a whole lot more strange than it does.  Instead, we pass the hours in
quiet conversation together, Richard and I.  About cosmic energies and
our lives in the real world.  He stands to go, tears glistening in his
rich, brown eyes, and tells me that what I see is just a small part of a
much bigger book of life.  "You have the rest," he says, "you have the
Perplexed and amused and strangely comforted, I return to the payphones
to check on the arrangements I have set into place a million miles away. 
Although there are phones every ten feet, most of them do not work, and I
am soon far from the hotel.  Impatient.  I am elated to finally find one
that works, then outraged when it cuts out half way through the automated
messages.  I groan and shake the receiver in frustration, only to startle
a narrow lizard out of his hiding place in the handset.  He glares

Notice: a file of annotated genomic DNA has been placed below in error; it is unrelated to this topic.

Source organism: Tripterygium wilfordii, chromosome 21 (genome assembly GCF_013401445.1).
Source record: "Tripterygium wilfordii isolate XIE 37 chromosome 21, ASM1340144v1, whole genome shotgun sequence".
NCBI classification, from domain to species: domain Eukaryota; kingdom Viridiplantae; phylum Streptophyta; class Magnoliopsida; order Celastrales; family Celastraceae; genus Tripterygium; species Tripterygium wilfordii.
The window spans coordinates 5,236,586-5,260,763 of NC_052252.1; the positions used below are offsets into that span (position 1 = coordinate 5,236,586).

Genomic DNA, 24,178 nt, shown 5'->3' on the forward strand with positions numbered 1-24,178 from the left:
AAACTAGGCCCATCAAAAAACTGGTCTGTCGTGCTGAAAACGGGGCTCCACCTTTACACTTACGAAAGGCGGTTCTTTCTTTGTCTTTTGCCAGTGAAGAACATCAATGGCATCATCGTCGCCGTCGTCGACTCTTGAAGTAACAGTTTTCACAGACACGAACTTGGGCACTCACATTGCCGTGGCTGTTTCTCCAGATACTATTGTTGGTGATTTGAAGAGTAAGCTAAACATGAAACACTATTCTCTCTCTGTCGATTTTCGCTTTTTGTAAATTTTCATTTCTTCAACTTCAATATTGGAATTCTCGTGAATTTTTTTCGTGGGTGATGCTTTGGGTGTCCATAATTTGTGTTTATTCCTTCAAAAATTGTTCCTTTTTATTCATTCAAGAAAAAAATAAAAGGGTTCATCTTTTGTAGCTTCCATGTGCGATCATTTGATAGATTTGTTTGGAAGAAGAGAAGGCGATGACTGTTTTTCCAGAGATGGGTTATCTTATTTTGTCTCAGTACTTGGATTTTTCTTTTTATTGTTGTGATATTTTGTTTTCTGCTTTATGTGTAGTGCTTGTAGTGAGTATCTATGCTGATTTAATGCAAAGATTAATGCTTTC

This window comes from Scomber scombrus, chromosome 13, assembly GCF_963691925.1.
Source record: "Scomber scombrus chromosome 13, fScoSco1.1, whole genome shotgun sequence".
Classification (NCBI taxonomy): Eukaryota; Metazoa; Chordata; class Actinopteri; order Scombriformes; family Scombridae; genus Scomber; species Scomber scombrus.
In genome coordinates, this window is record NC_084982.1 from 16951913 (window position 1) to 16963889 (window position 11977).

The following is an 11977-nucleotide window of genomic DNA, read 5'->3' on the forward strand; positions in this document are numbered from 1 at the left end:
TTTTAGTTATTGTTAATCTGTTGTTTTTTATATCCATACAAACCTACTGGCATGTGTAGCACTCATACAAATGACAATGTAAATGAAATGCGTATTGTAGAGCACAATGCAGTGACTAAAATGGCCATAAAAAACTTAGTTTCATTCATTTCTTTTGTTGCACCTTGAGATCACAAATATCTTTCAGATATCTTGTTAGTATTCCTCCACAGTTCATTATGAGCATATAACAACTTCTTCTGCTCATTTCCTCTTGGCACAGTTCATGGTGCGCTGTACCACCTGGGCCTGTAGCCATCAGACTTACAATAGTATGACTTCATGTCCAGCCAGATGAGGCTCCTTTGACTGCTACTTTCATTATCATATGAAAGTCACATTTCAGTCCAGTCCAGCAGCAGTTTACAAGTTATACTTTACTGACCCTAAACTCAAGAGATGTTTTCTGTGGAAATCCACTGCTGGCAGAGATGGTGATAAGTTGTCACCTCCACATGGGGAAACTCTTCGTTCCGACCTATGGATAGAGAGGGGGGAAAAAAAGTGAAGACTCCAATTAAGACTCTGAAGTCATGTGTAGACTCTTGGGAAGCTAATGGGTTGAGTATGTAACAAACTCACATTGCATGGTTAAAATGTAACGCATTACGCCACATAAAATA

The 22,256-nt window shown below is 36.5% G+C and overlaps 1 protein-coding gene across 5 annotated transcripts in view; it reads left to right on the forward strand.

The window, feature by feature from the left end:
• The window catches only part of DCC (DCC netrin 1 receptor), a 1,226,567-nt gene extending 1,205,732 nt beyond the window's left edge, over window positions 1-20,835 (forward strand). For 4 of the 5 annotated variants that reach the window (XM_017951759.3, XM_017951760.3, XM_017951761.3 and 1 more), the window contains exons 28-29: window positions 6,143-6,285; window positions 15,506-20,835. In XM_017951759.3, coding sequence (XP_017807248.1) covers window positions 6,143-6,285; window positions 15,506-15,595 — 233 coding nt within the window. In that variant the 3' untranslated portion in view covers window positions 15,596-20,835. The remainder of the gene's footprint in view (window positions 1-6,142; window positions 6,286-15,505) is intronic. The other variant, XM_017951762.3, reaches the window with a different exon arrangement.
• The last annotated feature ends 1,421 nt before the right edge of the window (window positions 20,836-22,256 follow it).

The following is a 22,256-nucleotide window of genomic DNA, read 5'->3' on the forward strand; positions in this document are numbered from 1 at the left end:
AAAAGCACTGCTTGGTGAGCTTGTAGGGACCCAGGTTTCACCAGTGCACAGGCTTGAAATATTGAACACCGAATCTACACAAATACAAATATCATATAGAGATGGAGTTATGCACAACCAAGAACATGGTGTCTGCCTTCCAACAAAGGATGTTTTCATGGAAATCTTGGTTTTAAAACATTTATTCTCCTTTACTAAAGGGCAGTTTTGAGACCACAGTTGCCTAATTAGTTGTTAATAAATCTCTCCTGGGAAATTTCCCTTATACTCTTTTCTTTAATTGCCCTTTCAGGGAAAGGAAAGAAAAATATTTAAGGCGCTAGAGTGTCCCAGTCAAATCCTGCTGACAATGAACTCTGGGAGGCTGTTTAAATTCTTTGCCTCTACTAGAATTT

balefully at me over his lime shoulder as he slither down the cord and
into a hidden nest in the main box.  There is nothing to do but laugh at
the continuing absurdity of it all.  And make my way back onto the hotel
bar, perched outdoors beside the lagoon, for an icy fanta and a deep
sigh.  By this point I should definitely know better than to be so
And yet the smallish crocodile waddling up the boardwalk beside us for a
dip in the frigid but clean waters of the hotel pool surprises me very
much.  The bartender laughs and says I must have had quite a day indeed
to pay so little attention to something so strange.  Then he laughs again
when I respond to him in halting but accurate Spanish, to discover that I
am not as he and the rest of the hotel staff have suspected, dumb.  We
spend almost an hour there, crocodile swimming merrily alongside us,
talking only in his language.  It is not rocket science that we are
discussing, and yet it is deeply satisfying to know that I can
communicate on my own with people.  Tonight is the night that I am
reminded how good it sometimes feels to be on your own.  How strong and
capable and basically independent I (usually) am.  How lucky I am to be
here.  Tonight is a whole different kind of experience (one which I
secretly suspect confirms that God is playing a gigantic prank on me,
which Elaine is conveniently sleeping through and therefore no witness
of), and perhaps exactly the kind of experience I need before going